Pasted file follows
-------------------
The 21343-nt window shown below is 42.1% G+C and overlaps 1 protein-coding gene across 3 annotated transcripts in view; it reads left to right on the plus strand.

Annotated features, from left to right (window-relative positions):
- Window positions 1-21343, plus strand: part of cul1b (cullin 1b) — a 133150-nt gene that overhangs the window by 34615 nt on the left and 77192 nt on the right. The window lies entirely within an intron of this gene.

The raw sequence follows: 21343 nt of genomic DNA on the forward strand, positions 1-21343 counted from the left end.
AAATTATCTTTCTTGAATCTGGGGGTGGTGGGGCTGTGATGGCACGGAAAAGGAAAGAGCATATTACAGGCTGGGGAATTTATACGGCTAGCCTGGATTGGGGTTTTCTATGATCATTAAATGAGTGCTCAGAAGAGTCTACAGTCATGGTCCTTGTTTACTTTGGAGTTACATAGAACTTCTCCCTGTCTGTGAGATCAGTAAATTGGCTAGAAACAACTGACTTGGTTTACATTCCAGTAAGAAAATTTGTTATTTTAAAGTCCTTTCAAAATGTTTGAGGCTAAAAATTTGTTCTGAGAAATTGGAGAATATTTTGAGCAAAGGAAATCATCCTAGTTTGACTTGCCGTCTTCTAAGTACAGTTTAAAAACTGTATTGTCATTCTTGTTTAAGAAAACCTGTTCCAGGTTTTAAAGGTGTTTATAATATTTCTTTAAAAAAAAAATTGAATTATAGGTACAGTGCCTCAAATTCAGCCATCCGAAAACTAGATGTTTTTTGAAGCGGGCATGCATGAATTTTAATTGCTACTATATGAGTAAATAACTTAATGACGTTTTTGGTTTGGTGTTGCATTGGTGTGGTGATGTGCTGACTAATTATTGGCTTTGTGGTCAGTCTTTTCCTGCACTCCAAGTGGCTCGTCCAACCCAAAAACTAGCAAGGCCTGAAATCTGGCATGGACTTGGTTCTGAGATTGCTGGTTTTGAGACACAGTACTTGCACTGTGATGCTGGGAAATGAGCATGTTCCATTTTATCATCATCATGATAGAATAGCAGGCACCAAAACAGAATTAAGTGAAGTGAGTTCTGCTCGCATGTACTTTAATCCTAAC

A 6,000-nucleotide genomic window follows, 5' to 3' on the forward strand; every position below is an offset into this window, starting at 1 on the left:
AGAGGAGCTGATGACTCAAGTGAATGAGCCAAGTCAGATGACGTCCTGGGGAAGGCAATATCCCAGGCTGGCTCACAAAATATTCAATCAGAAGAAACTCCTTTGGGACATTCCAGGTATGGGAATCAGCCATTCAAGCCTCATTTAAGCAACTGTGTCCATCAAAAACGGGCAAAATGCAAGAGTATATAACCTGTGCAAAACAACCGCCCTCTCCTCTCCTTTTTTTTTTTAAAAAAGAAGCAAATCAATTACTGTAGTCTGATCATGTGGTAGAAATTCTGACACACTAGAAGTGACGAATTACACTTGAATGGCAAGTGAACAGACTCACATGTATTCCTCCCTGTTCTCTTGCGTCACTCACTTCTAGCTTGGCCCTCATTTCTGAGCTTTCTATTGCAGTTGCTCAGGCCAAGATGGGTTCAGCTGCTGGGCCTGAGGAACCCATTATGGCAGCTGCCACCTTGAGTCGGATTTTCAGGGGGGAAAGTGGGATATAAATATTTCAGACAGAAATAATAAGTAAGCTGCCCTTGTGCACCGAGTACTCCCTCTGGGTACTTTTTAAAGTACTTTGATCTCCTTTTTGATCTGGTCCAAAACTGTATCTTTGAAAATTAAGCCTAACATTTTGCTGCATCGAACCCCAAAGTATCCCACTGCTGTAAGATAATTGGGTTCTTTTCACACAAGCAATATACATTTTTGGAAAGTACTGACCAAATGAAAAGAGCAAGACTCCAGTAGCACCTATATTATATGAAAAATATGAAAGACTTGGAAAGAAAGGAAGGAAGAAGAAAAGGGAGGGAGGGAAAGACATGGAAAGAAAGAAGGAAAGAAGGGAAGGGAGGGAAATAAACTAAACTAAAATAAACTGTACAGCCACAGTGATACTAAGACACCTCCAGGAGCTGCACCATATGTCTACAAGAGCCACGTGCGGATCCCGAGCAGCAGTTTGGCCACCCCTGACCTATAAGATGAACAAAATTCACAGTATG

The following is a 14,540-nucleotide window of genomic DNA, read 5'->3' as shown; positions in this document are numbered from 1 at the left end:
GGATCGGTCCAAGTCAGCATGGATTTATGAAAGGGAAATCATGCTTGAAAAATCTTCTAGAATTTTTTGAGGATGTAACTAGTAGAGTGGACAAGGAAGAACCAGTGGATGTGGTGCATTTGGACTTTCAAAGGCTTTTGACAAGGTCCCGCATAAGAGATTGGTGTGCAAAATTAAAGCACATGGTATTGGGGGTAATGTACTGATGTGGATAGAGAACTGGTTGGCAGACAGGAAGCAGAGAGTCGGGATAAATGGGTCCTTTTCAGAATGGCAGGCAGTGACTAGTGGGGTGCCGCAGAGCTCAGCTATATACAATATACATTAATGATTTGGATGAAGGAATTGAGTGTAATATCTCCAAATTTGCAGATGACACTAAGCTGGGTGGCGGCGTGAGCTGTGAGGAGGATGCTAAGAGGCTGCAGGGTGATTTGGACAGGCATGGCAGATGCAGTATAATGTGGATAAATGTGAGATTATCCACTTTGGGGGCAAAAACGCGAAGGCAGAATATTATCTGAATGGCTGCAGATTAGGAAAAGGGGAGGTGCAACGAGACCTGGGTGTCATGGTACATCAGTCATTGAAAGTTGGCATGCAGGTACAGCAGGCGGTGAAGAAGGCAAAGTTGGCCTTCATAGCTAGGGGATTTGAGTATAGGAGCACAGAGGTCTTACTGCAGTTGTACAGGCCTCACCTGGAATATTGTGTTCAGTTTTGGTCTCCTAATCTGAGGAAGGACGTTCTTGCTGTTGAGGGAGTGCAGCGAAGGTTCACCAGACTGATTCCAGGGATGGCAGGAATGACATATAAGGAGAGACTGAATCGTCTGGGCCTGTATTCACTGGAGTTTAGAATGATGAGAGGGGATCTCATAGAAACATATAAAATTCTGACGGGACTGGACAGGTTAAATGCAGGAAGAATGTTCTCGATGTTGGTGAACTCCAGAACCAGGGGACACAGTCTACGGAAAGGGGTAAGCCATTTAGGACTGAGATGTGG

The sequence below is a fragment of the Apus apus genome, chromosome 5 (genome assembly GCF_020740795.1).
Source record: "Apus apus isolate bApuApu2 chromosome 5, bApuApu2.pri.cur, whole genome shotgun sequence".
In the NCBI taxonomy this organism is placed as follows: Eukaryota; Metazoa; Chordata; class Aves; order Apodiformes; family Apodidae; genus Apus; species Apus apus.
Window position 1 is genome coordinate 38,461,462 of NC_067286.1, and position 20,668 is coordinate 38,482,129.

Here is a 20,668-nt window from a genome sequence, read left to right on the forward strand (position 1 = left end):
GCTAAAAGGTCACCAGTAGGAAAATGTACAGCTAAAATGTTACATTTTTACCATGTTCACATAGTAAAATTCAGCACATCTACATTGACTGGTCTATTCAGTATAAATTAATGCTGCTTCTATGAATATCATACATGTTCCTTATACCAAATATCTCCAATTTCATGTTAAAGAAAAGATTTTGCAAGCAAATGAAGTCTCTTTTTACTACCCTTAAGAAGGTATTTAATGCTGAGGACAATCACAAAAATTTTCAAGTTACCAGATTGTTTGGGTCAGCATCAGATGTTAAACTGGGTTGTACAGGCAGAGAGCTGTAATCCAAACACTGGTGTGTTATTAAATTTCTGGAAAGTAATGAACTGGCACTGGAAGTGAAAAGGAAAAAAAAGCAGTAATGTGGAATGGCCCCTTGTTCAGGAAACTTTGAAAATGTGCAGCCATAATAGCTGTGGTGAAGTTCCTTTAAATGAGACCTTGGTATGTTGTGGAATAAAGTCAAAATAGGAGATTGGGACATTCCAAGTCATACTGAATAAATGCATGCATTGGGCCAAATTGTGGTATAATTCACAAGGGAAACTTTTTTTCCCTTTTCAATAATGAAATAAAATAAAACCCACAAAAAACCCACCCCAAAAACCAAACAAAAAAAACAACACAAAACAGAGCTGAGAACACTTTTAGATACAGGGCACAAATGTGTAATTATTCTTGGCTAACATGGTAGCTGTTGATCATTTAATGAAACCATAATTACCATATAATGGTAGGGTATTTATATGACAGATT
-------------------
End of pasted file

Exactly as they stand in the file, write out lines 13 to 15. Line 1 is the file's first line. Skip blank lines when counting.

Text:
Window position 1 is genome coordinate 38,461,462 of NC_067286.1, and position 20,668 is coordinate 38,482,129.

Here is a 20,668-nt window from a genome sequence, read left to right on the forward strand (position 1 = left end):
GCTAAAAGGTCACCAGTAGGAAAATGTACAGCTAAAATGTTACATTTTTACCATGTTCACATAGTAAAATTCAGCACATCTACATTGACTGGTCTATTCAGTATAAATTAATGCTGCTTCTATGAATATCATACATGTTCCTTATACCAAATATCTCCAATTTCATGTTAAAGAAAAGATTTTGCAAGCAAATGAAGTCTCTTTTTACTACCCTTAAGAAGGTATTTAATGCTGAGGACAATCACAAAAATTTTCAAGTTACCAGATTGTTTGGGTCAGCATCAGATGTTAAACTGGGTTGTACAGGCAGAGAGCTGTAATCCAAACACTGGTGTGTTATTAAATTTCTGGAAAGTAATGAACTGGCACTGGAAGTGAAAAGGAAAAAAAAGCAGTAATGTGGAATGGCCCCTTGTTCAGGAAACTTTGAAAATGTGCAGCCATAATAGCTGTGGTGAAGTTCCTTTAAATGAGACCTTGGTATGTTGTGGAATAAAGTCAAAATAGGAGATTGGGACATTCCAAGTCATACTGAATAAATGCATGCATTGGGCCAAATTGTGGTATAATTCACAAGGGAAACTTTTTTTCCCTTTTCAATAATGAAATAAAATAAAACCCACAAAAAACCCACCCCAAAAACCAAACAAAAAAAACAACACAAAACAGAGCTGAGAACACTTTTAGATACAGGGCACAAATGTGTAATTATTCTTGGCTAACATGGTAGCTGTTGATCATTTAATGAAACCATAATTACCATATAATGGTAGGGTATTTATATGACAGATT